As the Programme Director for Art at Central Saint Martins, I often tell students that they are not masters of their own work, it is in fact the work that is the boss of them. The skill is in learning to listen attentively to what a piece of work is saying and what it thinks it needs.

When working in the gallery we can confidently assert that our reading of a work is as valid as that of an expert or even of the artist. This is not to say, however, that we can apply any interpretation to any piece of work. If we resist the temptation to ask what is this about and instead look closely at what this is and how it is constructed in space, then a personal close reading of the work is possible.

During the UAL Awarding Body CPD event with Tate, we will run a series of practical (hands-on) activities within the gallery to help us interrogate the work and to better understand it. We will make with the work (cutting, sticking, drawing, modelling) to help us to understand what an object is and how it might find a place in the world.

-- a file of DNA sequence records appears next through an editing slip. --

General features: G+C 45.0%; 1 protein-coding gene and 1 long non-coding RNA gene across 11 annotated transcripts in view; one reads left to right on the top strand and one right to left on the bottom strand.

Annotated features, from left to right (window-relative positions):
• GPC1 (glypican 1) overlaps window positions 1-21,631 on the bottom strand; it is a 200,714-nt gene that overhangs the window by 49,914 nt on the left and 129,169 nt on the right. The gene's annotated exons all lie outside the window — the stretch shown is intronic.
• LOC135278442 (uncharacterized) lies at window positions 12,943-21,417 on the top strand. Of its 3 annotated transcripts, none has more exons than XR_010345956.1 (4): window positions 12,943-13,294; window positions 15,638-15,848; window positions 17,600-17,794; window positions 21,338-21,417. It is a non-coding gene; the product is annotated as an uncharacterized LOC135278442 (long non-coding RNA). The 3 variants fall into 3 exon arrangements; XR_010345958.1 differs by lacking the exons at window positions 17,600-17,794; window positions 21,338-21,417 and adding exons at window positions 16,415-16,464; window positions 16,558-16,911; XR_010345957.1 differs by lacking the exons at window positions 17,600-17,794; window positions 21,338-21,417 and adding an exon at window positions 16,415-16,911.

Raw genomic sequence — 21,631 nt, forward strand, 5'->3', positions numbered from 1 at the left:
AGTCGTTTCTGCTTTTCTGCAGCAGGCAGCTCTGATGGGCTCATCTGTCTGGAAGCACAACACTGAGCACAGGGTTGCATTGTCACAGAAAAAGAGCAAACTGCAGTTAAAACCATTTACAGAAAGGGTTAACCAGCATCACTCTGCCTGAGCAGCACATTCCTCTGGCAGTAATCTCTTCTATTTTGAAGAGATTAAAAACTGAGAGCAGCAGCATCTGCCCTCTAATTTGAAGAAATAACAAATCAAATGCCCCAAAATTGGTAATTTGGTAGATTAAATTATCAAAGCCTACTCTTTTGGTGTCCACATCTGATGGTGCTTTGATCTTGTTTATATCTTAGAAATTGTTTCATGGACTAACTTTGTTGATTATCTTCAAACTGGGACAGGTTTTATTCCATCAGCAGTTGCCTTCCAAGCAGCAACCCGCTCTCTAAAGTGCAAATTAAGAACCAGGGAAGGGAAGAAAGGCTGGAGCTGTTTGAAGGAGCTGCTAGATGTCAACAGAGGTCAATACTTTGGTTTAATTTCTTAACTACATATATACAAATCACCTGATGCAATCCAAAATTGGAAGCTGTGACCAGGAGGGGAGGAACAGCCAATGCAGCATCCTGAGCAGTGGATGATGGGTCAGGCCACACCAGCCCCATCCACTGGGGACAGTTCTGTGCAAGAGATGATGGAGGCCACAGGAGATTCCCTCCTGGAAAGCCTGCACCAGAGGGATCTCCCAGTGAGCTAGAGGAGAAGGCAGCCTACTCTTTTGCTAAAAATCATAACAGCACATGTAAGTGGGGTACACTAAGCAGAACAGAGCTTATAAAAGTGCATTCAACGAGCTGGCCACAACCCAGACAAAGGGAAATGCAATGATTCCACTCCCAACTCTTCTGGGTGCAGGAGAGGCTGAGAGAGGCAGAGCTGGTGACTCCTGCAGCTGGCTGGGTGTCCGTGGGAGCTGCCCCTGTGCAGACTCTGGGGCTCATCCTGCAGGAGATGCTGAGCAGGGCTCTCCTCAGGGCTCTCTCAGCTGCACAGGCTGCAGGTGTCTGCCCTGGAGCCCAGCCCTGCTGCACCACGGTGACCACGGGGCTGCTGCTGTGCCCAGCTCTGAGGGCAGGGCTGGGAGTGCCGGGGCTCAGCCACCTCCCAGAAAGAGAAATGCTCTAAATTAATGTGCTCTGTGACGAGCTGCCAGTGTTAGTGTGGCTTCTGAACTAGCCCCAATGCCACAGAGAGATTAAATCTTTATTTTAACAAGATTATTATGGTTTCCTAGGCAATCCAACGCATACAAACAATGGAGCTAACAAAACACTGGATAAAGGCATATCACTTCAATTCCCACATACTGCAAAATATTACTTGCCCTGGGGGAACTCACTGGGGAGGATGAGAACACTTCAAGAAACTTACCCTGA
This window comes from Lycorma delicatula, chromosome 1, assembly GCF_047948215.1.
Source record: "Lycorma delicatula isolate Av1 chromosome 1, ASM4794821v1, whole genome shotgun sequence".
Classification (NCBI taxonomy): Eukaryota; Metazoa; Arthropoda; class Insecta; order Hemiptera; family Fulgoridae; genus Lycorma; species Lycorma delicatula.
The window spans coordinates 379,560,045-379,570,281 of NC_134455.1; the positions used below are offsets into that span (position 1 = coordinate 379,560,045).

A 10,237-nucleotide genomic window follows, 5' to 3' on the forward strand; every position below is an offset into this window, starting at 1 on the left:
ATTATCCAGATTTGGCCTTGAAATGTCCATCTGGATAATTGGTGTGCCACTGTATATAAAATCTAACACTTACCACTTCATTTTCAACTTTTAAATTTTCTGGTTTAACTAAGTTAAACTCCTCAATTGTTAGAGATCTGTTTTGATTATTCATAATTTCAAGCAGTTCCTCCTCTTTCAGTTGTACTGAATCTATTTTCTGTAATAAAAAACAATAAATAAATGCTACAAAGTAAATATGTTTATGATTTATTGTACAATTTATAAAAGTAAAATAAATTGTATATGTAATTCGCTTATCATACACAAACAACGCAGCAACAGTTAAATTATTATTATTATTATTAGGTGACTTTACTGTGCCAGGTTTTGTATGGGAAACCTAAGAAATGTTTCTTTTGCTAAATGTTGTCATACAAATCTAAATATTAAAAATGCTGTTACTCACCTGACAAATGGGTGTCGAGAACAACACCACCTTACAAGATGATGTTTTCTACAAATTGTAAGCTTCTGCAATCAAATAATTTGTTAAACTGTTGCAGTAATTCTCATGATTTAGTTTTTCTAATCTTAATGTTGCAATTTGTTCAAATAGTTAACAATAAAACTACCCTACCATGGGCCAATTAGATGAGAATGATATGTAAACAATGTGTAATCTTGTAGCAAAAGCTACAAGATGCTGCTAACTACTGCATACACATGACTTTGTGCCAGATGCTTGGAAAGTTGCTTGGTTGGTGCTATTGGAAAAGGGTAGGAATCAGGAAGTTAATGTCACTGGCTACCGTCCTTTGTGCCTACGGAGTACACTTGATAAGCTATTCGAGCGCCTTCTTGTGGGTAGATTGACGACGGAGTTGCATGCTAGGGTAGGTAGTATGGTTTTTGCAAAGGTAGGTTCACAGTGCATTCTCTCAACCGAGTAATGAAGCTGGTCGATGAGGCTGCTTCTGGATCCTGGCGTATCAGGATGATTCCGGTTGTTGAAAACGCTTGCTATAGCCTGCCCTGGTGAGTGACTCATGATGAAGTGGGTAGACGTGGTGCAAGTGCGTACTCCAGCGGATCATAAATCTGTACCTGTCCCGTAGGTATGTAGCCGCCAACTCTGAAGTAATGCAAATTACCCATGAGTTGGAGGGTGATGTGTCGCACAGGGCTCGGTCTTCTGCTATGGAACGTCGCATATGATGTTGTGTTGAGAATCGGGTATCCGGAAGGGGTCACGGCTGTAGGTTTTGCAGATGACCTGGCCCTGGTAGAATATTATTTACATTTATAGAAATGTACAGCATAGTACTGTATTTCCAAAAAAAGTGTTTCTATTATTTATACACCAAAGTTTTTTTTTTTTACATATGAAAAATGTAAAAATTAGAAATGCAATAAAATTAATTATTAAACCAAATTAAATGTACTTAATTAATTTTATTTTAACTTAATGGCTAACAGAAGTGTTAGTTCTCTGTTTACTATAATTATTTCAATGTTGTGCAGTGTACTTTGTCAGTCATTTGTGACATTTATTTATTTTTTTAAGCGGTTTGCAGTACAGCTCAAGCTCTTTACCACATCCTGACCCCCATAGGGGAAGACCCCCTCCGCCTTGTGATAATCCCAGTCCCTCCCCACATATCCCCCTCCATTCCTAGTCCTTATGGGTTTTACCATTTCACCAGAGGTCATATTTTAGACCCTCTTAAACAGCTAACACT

Alex Schady will be facilitating UAL Awarding Body’s upcoming CPD event on developing students’ critical and contextual research skills with Tate on 24 February 2017. For further information/to book visit arts.ac.uk/cpd.

Image: © Alex Schady

Register now for the UAL Awarding Body Annual Conference 2017!

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Keep 10 February 2017 free for the UAL Awarding Body Conference!

This year – for the first time – we’re holding one big conference for all subjects under one roof. We hope the new format will provide greater opportunity for collaboration and networking between different subject areas.

Due to the large number of centres delivering our Diploma in Art & Design – Foundations Studies (FAD) qualification, a separate programme of talks and breakout sessions have been planned for FAD delegates on the day. However, delegates from all subject areas will come together for the breaks, lunch and networking sessions.